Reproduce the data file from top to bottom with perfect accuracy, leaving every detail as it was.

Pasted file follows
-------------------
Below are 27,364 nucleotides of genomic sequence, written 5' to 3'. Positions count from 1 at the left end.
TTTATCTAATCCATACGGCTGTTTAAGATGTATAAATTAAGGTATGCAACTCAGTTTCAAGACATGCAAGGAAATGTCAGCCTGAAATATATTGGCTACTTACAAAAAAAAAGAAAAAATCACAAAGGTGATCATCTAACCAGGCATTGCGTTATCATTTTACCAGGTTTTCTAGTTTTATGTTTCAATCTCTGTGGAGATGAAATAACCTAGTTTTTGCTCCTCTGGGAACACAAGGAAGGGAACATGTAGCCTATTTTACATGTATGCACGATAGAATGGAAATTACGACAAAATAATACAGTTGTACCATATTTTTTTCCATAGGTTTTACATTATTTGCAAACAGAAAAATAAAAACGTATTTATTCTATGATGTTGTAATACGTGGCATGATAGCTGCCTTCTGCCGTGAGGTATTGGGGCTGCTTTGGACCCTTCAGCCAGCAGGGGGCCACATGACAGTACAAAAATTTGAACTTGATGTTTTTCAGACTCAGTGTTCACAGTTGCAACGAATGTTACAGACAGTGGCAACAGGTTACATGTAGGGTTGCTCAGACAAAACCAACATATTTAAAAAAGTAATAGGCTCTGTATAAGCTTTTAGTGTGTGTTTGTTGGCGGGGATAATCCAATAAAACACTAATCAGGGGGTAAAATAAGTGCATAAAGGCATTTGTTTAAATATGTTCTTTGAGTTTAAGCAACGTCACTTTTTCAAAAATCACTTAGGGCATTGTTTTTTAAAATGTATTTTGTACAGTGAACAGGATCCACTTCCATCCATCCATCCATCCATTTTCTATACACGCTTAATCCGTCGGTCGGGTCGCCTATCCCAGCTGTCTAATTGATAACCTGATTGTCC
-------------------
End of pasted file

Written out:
Below are 27,364 nucleotides of genomic sequence, written 5' to 3'. Positions count from 1 at the left end.
TTTATCTAATCCATACGGCTGTTTAAGATGTATAAATTAAGGTATGCAACTCAGTTTCAAGACATGCAAGGAAATGTCAGCCTGAAATATATTGGCTACTTACAAAAAAAAAGAAAAAATCACAAAGGTGATCATCTAACCAGGCATTGCGTTATCATTTTACCAGGTTTTCTAGTTTTATGTTTCAATCTCTGTGGAGATGAAATAACCTAGTTTTTGCTCCTCTGGGAACACAAGGAAGGGAACATGTAGCCTATTTTACATGTATGCACGATAGAATGGAAATTACGACAAAATAATACAGTTGTACCATATTTTTTTCCATAGGTTTTACATTATTTGCAAACAGAAAAATAAAAACGTATTTATTCTATGATGTTGTAATACGTGGCATGATAGCTGCCTTCTGCCGTGAGGTATTGGGGCTGCTTTGGACCCTTCAGCCAGCAGGGGGCCACATGACAGTACAAAAATTTGAACTTGATGTTTTTCAGACTCAGTGTTCACAGTTGCAACGAATGTTACAGACAGTGGCAACAGGTTACATGTAGGGTTGCTCAGACAAAACCAACATATTTAAAAAAGTAATAGGCTCTGTATAAGCTTTTAGTGTGTGTTTGTTGGCGGGGATAATCCAATAAAACACTAATCAGGGGGTAAAATAAGTGCATAAAGGCATTTGTTTAAATATGTTCTTTGAGTTTAAGCAACGTCACTTTTTCAAAAATCACTTAGGGCATTGTTTTTTAAAATGTATTTTGTACAGTGAACAGGATCCACTTCCATCCATCCATCCATCCATTTTCTATACACGCTTAATCCGTCGGTCGGGTCGCCTATCCCAGCTGTCTAATTGATAACCTGATTGTCC